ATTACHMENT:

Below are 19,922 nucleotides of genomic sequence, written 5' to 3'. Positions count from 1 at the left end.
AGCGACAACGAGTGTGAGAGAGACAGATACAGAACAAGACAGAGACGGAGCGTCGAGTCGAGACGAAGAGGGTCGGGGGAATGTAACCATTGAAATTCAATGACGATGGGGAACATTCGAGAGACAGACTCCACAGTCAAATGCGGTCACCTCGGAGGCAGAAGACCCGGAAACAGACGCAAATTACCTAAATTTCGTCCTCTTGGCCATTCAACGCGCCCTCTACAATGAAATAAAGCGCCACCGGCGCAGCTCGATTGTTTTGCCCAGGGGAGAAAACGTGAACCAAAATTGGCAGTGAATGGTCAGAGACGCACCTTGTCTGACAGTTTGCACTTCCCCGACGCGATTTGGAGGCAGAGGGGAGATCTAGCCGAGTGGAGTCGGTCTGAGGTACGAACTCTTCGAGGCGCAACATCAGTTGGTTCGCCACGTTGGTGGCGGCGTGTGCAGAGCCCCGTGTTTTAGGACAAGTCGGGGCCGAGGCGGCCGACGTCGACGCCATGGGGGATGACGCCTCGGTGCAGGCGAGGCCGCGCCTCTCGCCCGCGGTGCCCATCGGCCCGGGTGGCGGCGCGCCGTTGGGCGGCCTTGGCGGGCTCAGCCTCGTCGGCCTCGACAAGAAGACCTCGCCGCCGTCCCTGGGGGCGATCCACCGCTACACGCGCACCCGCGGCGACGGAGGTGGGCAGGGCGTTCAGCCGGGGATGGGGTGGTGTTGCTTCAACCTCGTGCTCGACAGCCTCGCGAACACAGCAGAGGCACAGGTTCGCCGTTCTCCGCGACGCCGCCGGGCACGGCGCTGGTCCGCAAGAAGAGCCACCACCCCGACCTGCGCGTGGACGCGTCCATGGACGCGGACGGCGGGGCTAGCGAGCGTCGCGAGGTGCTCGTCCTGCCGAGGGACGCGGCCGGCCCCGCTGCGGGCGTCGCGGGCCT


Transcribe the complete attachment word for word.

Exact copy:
Below are 19,922 nucleotides of genomic sequence, written 5' to 3'. Positions count from 1 at the left end.
AGCGACAACGAGTGTGAGAGAGACAGATACAGAACAAGACAGAGACGGAGCGTCGAGTCGAGACGAAGAGGGTCGGGGGAATGTAACCATTGAAATTCAATGACGATGGGGAACATTCGAGAGACAGACTCCACAGTCAAATGCGGTCACCTCGGAGGCAGAAGACCCGGAAACAGACGCAAATTACCTAAATTTCGTCCTCTTGGCCATTCAACGCGCCCTCTACAATGAAATAAAGCGCCACCGGCGCAGCTCGATTGTTTTGCCCAGGGGAGAAAACGTGAACCAAAATTGGCAGTGAATGGTCAGAGACGCACCTTGTCTGACAGTTTGCACTTCCCCGACGCGATTTGGAGGCAGAGGGGAGATCTAGCCGAGTGGAGTCGGTCTGAGGTACGAACTCTTCGAGGCGCAACATCAGTTGGTTCGCCACGTTGGTGGCGGCGTGTGCAGAGCCCCGTGTTTTAGGACAAGTCGGGGCCGAGGCGGCCGACGTCGACGCCATGGGGGATGACGCCTCGGTGCAGGCGAGGCCGCGCCTCTCGCCCGCGGTGCCCATCGGCCCGGGTGGCGGCGCGCCGTTGGGCGGCCTTGGCGGGCTCAGCCTCGTCGGCCTCGACAAGAAGACCTCGCCGCCGTCCCTGGGGGCGATCCACCGCTACACGCGCACCCGCGGCGACGGAGGTGGGCAGGGCGTTCAGCCGGGGATGGGGTGGTGTTGCTTCAACCTCGTGCTCGACAGCCTCGCGAACACAGCAGAGGCACAGGTTCGCCGTTCTCCGCGACGCCGCCGGGCACGGCGCTGGTCCGCAAGAAGAGCCACCACCCCGACCTGCGCGTGGACGCGTCCATGGACGCGGACGGCGGGGCTAGCGAGCGTCGCGAGGTGCTCGTCCTGCCGAGGGACGCGGCCGGCCCCGCTGCGGGCGTCGCGGGCCT